Ugandan food is served in generous proportions that are heavy in starchy carbohydrates. You can sample the luwombo, which is meat, fish or groundnut sauce steamed in banana leaves. It has a tantalising aroma, and is always served with "food", which in Ugandan parlance indicates any carbohydrate. The staple "food" varies from region to region, with the plantain matooke in the south, millet in the north, and Irish or sweet potatoes in the west. Cassava, posho (made from ground maize) and rice are other common "foods". Whole fried Tilapia or slices of Nile Perch are popular, and usually served with chips/French fries. Other common options around Kampala include the traditional matooke, binyebwa (groundnut sauce), chapati, and goat's meat stew. For the less adventurous, toasted sandwiches or omelettes can be found in many places.
If this does not appeal, it is best (and far more interesting) to stop at roadside stands or markets to purchase fresh produce - fruits and vegetables abound and are very affordable, to say nothing of 'muchomo', the roasted chicken or goat on a stick. There are also a number of fast-food places, such as Nando’s, Steers, Domino’s Pizza, all in the city centre.
A basic local dish starts at around 2,500 USh, and goes up to 10,000 for the full local buffet, or even 30,000 at a posh hotel. A slice of pineapple from a street vendor can cost as little as 300 shillings.
See the Fang Fang Hotel below for good Chinese food in Kampala. Other Chinese restaurants with good food include Fang Fang Restaurant (different and more expensive from the hotel), and Golden China restaurant, all located in the city centre, and Nanjing Hotel in Kololo Hill.
In Entebbe, try the Boma Guesthouse on Gowers Rd. (see below under Sleep). Local food in Entebbe can be found at the Golf Course Restaurant and at the Airport Motel among other places.
In Jinja, the Ling Ling offers some great Chinese food. On Main Street the Source Cafe has a great variety of food.
The legal drinking/purchasing age of alcoholic beverages is 18.
Coffee is one of the best products from Uganda, although the British hooked the locals on tea. In Kampala, 1000 Cups is one of the city's original cafes on Buganda Road, as are Good African Coffee and Cafe Pap. The cafe revolution has now swept across Kampala with very good cappuccino available in many cafes, restaurants and hotels.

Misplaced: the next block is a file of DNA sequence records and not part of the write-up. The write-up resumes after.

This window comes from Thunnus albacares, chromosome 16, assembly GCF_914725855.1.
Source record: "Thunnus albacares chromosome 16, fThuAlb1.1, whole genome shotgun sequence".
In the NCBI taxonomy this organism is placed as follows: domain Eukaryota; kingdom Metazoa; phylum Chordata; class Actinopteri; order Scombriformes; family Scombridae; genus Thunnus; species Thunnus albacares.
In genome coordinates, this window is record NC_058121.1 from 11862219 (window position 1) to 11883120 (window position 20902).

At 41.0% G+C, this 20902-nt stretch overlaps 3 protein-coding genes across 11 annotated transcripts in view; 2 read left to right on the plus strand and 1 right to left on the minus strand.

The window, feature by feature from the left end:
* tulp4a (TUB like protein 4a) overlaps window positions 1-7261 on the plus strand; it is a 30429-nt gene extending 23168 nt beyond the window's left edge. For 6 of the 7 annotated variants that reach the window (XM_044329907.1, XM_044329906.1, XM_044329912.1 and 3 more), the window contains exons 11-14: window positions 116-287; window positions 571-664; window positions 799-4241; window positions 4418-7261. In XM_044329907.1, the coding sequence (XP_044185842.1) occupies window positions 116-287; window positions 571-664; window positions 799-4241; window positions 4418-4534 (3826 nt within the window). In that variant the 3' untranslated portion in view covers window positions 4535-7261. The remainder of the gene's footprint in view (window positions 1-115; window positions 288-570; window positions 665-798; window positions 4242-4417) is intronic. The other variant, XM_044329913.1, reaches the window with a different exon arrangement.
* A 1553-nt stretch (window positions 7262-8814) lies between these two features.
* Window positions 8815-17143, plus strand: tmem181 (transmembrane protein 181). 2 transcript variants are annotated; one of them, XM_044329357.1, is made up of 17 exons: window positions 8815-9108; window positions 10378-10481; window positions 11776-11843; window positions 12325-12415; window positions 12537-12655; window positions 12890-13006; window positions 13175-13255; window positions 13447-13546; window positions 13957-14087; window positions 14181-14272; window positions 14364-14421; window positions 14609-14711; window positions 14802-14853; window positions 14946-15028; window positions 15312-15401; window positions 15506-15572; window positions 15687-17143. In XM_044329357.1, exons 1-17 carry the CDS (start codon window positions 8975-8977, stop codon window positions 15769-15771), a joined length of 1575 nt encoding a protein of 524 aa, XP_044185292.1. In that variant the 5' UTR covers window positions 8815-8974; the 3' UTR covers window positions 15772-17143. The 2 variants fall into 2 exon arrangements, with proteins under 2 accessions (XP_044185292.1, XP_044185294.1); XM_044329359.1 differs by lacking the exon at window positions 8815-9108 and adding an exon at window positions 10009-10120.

In Jinja, stop by the Source Cafe for an incredible cappuccino--they had the sweetest espresso machine! or when you are in the west at Hotel Mountains of the Moon in Fort Portal. In Fort Portal, Kitumba is Amaani Rwenzori! crafts and training village with really good Coffee and Cakes as well as free WiFi. In Kasese the small Women's Project Cafe Jambo has excellent sweet breakfast. Kampala has a place called 1000 Cups where they offer and serve coffee beans from all over Uganda.
Chai tea is available widely, and is best in the rural areas near the tea plantations. You will see signs posted on shops and kiosks where it can be purchased.
Lower-end South African wine can be had in some restaurants, and you may buy it by the glass from a wine box. Ugandans consume a lot of sugar so you will generally find the wine is very sweet. Bottled wine is increasingly available in restaurants and supermarkets, although expensive. Ugandan beers are highly recommended. Leading brands include Nile Special, Bell, Club, and Kenyan beers such as Tusker and Tusker Malt. The Pilsner brand is the only one made without added corn sugar for those who care about such things. Triple distilled Uganda Waragi is a favourite locally produced gin. However, avoid the Waragi made by non-licensed locals (stored in jerry cans), where there is a high risk of going blind or dying from drinking it. Ugandans are considered to be some of the heaviest drinkers on the planet.